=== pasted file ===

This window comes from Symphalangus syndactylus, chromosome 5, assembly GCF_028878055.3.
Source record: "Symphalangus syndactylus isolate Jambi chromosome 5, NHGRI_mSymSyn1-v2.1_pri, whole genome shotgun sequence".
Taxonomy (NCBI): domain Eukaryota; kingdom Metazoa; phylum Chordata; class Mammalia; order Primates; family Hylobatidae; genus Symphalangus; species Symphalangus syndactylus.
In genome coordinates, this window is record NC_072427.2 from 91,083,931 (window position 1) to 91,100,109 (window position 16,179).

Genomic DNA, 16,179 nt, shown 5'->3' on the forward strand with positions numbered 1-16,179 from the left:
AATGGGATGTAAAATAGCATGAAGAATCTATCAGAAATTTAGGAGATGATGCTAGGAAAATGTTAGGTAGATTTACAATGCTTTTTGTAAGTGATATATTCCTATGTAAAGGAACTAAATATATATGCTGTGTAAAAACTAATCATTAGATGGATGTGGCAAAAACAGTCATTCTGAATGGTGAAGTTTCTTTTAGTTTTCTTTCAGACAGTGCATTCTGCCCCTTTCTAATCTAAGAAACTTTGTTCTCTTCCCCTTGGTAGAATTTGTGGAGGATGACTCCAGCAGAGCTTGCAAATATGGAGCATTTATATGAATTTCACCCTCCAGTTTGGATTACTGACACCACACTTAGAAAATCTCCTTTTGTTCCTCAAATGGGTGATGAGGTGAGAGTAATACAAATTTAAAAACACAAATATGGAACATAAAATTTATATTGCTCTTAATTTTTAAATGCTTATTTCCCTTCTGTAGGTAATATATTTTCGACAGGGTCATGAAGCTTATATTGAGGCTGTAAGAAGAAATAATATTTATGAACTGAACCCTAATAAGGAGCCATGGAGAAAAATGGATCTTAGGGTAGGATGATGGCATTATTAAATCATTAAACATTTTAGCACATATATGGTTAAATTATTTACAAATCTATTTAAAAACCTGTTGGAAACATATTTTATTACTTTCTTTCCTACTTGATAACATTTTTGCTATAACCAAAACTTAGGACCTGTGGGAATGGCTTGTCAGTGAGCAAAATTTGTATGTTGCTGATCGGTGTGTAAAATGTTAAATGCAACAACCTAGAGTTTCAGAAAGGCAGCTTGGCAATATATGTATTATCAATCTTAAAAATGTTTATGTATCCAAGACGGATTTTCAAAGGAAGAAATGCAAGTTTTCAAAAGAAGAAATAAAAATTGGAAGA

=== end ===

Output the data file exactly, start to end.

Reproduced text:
This window comes from Symphalangus syndactylus, chromosome 5, assembly GCF_028878055.3.
Source record: "Symphalangus syndactylus isolate Jambi chromosome 5, NHGRI_mSymSyn1-v2.1_pri, whole genome shotgun sequence".
Taxonomy (NCBI): domain Eukaryota; kingdom Metazoa; phylum Chordata; class Mammalia; order Primates; family Hylobatidae; genus Symphalangus; species Symphalangus syndactylus.
In genome coordinates, this window is record NC_072427.2 from 91,083,931 (window position 1) to 91,100,109 (window position 16,179).

Genomic DNA, 16,179 nt, shown 5'->3' on the forward strand with positions numbered 1-16,179 from the left:
AATGGGATGTAAAATAGCATGAAGAATCTATCAGAAATTTAGGAGATGATGCTAGGAAAATGTTAGGTAGATTTACAATGCTTTTTGTAAGTGATATATTCCTATGTAAAGGAACTAAATATATATGCTGTGTAAAAACTAATCATTAGATGGATGTGGCAAAAACAGTCATTCTGAATGGTGAAGTTTCTTTTAGTTTTCTTTCAGACAGTGCATTCTGCCCCTTTCTAATCTAAGAAACTTTGTTCTCTTCCCCTTGGTAGAATTTGTGGAGGATGACTCCAGCAGAGCTTGCAAATATGGAGCATTTATATGAATTTCACCCTCCAGTTTGGATTACTGACACCACACTTAGAAAATCTCCTTTTGTTCCTCAAATGGGTGATGAGGTGAGAGTAATACAAATTTAAAAACACAAATATGGAACATAAAATTTATATTGCTCTTAATTTTTAAATGCTTATTTCCCTTCTGTAGGTAATATATTTTCGACAGGGTCATGAAGCTTATATTGAGGCTGTAAGAAGAAATAATATTTATGAACTGAACCCTAATAAGGAGCCATGGAGAAAAATGGATCTTAGGGTAGGATGATGGCATTATTAAATCATTAAACATTTTAGCACATATATGGTTAAATTATTTACAAATCTATTTAAAAACCTGTTGGAAACATATTTTATTACTTTCTTTCCTACTTGATAACATTTTTGCTATAACCAAAACTTAGGACCTGTGGGAATGGCTTGTCAGTGAGCAAAATTTGTATGTTGCTGATCGGTGTGTAAAATGTTAAATGCAACAACCTAGAGTTTCAGAAAGGCAGCTTGGCAATATATGTATTATCAATCTTAAAAATGTTTATGTATCCAAGACGGATTTTCAAAGGAAGAAATGCAAGTTTTCAAAAGAAGAAATAAAAATTGGAAGA